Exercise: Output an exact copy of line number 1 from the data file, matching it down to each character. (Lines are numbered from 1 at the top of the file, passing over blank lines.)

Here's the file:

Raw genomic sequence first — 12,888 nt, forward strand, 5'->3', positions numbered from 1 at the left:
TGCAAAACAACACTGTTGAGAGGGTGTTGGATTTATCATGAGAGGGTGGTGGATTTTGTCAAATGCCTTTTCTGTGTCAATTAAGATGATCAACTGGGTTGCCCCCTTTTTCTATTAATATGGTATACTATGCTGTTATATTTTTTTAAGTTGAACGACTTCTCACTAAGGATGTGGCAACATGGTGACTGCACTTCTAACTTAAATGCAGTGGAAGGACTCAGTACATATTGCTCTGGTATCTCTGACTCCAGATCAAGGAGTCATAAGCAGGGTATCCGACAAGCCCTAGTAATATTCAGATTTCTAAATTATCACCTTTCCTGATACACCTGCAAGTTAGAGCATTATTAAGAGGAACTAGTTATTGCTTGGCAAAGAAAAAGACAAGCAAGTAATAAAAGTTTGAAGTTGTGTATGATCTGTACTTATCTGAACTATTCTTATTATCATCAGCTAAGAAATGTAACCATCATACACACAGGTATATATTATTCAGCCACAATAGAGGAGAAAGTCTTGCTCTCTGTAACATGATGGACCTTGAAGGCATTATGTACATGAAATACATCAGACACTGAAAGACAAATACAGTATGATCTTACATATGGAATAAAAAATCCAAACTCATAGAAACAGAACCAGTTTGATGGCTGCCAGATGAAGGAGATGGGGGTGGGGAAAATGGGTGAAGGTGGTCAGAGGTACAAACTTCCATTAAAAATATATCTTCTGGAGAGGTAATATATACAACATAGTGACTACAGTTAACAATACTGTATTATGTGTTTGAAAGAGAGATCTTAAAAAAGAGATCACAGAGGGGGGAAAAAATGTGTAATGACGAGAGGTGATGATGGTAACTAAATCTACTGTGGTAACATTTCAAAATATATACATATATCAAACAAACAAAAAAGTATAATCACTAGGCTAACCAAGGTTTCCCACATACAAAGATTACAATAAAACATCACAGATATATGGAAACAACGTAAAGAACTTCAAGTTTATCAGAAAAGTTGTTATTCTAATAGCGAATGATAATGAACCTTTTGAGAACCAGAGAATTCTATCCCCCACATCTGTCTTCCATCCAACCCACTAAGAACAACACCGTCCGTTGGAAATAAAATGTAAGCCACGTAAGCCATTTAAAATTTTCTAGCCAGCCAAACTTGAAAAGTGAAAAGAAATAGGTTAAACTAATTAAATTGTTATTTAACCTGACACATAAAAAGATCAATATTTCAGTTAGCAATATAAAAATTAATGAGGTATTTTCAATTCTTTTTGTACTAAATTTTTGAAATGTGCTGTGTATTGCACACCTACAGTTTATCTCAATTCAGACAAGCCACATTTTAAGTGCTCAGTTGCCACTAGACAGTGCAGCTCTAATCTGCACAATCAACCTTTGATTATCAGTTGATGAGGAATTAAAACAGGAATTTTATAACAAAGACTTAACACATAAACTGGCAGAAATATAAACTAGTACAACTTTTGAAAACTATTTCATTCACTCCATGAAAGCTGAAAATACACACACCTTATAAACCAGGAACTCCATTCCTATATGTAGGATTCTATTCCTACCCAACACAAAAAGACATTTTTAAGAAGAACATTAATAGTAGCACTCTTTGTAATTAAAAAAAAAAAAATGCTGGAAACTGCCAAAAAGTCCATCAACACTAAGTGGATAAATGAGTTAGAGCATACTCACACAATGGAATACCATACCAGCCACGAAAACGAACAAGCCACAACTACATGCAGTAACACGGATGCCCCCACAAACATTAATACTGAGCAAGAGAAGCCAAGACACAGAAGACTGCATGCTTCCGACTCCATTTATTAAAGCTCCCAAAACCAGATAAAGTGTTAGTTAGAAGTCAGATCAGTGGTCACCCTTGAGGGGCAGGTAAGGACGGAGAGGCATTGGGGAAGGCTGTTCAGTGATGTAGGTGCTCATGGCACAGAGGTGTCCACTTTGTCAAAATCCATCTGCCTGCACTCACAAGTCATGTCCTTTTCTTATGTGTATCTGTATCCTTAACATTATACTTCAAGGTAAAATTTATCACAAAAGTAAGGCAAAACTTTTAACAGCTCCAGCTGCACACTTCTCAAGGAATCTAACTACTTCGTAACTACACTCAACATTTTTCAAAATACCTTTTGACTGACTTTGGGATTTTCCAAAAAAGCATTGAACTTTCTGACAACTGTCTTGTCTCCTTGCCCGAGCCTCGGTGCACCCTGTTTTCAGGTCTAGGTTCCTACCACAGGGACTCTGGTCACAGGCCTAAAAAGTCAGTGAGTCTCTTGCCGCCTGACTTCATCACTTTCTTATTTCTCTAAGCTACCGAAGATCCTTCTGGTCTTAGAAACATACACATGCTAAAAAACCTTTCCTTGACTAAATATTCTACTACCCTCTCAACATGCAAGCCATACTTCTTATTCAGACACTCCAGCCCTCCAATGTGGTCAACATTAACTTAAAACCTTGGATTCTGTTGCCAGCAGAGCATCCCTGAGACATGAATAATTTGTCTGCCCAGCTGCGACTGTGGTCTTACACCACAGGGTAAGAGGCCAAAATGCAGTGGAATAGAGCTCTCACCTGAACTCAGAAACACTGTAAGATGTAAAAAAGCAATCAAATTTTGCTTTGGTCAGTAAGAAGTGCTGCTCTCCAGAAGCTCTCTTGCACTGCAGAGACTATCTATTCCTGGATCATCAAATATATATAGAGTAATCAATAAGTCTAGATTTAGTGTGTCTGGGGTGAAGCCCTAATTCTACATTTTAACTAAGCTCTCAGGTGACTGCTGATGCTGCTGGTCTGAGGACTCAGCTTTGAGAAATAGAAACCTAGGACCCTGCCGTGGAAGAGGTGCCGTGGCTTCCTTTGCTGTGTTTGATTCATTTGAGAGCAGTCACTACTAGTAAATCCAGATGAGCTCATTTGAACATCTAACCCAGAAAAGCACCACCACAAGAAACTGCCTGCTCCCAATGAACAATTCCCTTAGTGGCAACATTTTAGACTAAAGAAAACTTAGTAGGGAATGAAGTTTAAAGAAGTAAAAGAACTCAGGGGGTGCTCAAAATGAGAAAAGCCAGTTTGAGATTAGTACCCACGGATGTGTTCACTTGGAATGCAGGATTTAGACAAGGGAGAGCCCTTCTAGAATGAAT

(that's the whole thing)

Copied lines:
Raw genomic sequence first — 12,888 nt, forward strand, 5'->3', positions numbered from 1 at the left: